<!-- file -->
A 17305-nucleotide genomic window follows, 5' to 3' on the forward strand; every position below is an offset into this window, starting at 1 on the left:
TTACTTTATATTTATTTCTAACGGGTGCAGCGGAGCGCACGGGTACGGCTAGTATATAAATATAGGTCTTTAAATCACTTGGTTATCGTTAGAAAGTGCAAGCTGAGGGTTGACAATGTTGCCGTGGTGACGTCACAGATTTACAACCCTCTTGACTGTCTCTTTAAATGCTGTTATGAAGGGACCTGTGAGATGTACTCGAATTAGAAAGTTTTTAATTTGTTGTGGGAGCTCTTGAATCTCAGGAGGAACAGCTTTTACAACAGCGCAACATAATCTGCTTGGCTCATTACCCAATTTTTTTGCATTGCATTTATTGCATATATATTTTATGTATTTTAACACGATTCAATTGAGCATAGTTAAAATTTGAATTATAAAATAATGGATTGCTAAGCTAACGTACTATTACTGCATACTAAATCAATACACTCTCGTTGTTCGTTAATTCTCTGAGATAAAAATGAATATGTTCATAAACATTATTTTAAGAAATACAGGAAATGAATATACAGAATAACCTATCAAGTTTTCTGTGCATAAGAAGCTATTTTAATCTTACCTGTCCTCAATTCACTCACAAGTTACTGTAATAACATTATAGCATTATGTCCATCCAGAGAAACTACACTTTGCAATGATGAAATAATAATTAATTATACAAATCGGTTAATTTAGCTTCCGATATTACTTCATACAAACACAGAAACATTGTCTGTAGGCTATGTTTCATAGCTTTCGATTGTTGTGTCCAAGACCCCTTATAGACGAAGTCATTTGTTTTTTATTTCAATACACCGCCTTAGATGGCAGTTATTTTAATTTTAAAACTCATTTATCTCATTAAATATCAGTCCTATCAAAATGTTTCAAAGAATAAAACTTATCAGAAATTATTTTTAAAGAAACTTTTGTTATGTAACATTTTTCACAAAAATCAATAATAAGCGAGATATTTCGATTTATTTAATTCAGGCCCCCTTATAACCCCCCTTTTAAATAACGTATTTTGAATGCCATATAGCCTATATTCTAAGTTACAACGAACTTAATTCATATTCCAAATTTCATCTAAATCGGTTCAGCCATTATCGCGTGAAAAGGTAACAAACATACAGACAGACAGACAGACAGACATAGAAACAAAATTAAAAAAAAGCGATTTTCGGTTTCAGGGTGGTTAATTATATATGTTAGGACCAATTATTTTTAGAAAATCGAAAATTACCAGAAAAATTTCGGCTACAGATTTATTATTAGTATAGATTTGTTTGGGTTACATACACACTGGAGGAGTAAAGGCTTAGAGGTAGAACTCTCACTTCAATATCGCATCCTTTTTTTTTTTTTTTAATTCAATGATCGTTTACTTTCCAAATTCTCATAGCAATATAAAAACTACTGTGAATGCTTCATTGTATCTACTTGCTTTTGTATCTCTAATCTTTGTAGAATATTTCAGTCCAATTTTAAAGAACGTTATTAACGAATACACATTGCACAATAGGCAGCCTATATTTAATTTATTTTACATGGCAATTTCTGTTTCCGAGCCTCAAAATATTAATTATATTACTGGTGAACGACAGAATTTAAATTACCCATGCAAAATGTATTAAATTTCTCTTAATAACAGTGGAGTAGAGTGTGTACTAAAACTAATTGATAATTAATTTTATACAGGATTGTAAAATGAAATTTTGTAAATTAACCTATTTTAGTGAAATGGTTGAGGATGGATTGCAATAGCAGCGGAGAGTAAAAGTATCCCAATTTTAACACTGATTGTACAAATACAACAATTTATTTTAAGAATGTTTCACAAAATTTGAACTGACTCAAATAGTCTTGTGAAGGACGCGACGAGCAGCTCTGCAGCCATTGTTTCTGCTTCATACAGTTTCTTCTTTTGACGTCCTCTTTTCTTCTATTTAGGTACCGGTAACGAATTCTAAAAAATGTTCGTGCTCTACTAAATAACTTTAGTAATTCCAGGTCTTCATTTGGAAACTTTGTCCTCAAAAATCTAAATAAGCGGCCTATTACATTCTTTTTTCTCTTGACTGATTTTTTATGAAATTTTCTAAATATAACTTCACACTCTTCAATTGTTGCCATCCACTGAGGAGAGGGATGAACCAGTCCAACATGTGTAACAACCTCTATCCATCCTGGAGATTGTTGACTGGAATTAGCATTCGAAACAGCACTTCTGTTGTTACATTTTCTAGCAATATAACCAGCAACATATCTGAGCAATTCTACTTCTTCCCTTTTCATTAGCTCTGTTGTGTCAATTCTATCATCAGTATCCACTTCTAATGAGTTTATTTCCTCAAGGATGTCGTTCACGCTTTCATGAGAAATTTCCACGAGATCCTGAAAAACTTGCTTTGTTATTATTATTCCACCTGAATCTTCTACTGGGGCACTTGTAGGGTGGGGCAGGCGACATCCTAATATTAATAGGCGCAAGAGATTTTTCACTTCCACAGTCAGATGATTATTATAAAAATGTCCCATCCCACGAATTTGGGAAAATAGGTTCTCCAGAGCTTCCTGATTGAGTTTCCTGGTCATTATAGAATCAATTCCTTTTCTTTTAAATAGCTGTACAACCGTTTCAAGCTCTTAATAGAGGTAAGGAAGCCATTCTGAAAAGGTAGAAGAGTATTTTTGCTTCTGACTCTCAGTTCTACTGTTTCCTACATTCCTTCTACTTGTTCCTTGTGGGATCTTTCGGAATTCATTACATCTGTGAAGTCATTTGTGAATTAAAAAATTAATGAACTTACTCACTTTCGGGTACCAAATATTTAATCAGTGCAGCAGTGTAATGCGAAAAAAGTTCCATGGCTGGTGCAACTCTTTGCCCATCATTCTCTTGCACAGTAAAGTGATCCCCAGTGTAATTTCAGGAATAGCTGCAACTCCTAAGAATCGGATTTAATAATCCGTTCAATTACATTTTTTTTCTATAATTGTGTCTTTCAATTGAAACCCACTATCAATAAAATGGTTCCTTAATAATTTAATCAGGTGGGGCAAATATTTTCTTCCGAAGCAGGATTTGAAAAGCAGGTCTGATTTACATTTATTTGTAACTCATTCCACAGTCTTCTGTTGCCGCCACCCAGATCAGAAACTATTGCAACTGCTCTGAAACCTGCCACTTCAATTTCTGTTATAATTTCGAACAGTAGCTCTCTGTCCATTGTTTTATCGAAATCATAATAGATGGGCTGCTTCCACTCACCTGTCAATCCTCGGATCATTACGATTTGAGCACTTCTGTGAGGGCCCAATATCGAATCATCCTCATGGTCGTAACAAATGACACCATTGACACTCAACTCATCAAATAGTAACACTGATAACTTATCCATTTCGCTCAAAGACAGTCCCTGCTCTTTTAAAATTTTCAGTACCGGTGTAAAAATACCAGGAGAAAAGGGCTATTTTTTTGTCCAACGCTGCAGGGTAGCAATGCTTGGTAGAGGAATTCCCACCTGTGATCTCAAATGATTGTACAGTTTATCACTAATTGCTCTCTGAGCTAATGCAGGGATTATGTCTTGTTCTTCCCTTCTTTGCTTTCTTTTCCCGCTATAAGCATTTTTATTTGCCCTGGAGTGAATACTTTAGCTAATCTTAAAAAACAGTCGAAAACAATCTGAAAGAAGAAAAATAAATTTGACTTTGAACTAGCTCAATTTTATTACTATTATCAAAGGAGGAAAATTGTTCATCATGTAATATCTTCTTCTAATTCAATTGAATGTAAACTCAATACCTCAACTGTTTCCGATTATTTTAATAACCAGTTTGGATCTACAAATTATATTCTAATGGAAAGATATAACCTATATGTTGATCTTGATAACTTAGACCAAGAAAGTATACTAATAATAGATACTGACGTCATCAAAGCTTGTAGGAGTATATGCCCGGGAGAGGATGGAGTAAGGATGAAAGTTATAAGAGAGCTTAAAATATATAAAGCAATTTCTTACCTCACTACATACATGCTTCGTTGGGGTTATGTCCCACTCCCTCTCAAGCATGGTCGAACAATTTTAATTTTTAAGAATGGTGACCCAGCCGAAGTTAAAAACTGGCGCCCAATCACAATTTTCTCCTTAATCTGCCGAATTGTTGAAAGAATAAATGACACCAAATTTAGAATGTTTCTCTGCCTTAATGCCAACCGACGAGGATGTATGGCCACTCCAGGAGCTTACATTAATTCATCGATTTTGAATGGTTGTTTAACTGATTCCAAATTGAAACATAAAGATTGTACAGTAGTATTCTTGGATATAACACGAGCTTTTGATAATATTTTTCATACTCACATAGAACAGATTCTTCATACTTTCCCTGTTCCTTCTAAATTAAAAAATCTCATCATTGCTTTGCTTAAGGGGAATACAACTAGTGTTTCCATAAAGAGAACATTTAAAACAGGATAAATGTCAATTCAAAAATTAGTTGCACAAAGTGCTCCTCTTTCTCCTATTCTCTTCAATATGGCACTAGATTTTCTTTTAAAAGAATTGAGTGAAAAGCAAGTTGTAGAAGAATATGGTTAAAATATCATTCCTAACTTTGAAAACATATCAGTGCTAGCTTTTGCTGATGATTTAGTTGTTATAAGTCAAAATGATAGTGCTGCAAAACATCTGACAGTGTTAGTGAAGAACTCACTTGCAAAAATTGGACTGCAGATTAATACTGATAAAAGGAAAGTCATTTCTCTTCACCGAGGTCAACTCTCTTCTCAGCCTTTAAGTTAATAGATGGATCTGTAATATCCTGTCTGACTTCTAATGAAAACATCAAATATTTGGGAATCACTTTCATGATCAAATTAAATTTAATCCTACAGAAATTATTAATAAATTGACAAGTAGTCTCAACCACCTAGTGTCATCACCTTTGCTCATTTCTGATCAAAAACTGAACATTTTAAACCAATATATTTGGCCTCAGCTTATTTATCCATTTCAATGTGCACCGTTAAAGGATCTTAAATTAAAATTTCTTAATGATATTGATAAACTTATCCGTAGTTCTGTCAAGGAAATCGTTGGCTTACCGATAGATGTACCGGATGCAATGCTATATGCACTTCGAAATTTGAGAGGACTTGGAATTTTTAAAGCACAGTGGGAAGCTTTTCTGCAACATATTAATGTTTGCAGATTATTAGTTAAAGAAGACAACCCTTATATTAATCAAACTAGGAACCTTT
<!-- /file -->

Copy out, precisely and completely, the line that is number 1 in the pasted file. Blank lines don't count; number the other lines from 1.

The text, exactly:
A 17305-nucleotide genomic window follows, 5' to 3' on the forward strand; every position below is an offset into this window, starting at 1 on the left: